“Looking back, my wife saved my life,” recalls my veteran Chinese student from Beijing. “On the night of June 4, 1989, I went to sleep in the student dormitories only because my wife insisted that I won’t spend the night in Tiananmen Square again. In the middle of the night, I woke up in panic to the heart-wrenching sounds of cries, and I realized the worst has happened: the army started shooting the protesters, who wanted to make their country better.”
“Tears shed from my eyes like a waterfall, as I was struggling to believe it actually happened. I had to go there and see for myself. My wife and I jumped on our bicycles and rode towards the square as fast as we could.”
“As we approached Changan street, a military helicopter circled above us, using a loudspeaker to warn protesters to evacuate the square immediately or else the army would act. The closer I got to place where the shooting started, the more blood I saw on the streets, and horrible cries deafened my ears. I realized that we had failed. That I had failed. That the nation had failed.”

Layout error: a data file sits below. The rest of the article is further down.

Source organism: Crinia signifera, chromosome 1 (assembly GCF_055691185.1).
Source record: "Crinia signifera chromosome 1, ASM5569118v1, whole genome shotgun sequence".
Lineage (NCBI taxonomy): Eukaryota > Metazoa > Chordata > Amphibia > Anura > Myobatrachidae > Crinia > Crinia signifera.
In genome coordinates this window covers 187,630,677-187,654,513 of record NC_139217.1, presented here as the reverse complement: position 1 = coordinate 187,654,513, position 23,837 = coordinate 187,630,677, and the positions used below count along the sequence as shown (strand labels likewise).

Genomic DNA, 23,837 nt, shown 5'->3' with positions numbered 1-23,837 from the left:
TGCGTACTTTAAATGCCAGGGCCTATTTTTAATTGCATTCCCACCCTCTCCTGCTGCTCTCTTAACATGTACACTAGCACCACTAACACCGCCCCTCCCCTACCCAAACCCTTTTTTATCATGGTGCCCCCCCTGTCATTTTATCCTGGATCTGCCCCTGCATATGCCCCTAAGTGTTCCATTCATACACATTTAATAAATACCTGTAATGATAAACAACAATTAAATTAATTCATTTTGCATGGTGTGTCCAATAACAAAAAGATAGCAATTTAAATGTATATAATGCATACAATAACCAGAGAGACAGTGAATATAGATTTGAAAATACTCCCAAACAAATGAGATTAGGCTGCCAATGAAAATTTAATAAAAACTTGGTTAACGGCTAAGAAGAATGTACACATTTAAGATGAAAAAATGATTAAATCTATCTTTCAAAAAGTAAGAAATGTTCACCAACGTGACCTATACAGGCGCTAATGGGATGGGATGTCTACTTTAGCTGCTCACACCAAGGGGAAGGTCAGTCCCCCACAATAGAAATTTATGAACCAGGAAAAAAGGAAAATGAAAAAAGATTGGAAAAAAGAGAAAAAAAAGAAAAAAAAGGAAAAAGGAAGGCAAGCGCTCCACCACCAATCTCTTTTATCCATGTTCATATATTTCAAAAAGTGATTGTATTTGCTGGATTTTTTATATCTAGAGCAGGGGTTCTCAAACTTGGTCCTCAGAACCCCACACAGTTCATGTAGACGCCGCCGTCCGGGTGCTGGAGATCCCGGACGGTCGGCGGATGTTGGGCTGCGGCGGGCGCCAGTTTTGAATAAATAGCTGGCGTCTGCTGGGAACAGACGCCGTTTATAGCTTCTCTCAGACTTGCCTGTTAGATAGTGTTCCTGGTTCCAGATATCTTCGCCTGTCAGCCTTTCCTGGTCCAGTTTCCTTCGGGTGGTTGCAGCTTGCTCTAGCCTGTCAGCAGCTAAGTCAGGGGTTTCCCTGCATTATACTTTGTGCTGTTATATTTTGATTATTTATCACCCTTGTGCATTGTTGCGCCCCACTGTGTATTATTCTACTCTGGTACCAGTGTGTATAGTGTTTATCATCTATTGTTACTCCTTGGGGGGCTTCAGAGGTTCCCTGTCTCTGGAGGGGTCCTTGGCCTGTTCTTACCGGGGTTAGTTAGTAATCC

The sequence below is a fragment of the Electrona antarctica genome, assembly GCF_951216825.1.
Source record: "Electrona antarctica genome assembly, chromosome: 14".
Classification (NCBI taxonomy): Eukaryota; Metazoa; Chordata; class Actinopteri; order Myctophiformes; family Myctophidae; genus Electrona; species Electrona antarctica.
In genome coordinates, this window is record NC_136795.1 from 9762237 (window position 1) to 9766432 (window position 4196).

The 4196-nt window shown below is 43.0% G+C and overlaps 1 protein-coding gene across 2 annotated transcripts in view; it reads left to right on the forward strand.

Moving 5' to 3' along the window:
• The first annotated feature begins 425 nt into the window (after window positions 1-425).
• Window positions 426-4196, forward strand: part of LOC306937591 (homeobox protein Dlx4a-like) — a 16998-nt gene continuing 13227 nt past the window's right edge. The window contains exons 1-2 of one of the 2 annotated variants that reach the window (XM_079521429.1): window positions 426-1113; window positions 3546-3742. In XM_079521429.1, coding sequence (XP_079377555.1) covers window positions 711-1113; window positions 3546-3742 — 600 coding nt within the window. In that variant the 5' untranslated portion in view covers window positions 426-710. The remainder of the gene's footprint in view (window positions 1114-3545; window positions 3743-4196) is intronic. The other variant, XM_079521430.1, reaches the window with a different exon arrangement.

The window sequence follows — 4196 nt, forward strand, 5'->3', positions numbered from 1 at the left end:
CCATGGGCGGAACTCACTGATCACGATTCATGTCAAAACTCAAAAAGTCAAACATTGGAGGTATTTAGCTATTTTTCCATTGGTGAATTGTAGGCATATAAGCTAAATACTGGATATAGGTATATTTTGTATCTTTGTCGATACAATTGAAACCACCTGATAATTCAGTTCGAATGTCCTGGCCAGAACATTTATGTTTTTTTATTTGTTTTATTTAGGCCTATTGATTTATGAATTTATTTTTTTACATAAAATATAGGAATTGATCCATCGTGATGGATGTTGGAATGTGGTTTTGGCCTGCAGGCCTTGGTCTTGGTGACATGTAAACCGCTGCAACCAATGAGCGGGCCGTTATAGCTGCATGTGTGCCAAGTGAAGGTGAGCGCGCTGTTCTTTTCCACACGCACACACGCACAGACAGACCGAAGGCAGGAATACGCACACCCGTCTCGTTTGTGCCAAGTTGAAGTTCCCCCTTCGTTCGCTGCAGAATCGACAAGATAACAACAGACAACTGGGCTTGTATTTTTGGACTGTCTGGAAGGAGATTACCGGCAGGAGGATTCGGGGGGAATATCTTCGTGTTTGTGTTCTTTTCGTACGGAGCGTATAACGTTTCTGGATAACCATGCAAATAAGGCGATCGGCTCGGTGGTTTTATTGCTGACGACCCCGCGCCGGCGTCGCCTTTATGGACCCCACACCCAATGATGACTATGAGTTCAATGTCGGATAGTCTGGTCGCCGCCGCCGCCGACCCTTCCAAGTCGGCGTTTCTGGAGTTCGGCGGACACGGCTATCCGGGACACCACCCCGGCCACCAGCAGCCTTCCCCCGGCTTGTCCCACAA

“My dream was gone as my nation missed its best opportunity to change for the better. The sky fell and reality turned black. This was the breaking and turning point of my life. That morning I cried more than I would cry over the next decade.”
Twenty-six years later, I stood in that square, which can hold up to ten million people. Hundreds of thousands of Chinese surrounded me. Such a huge and unimaginable amount of people, yet I felt alone. Not because I was a stranger in a foreign culture, but because the presence of the Chinese people is fundamentally different from that of the Western man. Yet, even that is changing today.
Over the last thirty years China has been developing at lightning speed. China’s “One Belt, One Road” initiative embodies an aspiration for global domination. An ambitious attempt to connect the world through a network of roads, railways, lanes, and harbors. After many years in which China has been largely absorbing from the world, it is now breaking through and sending its “agents” to every country and in any field.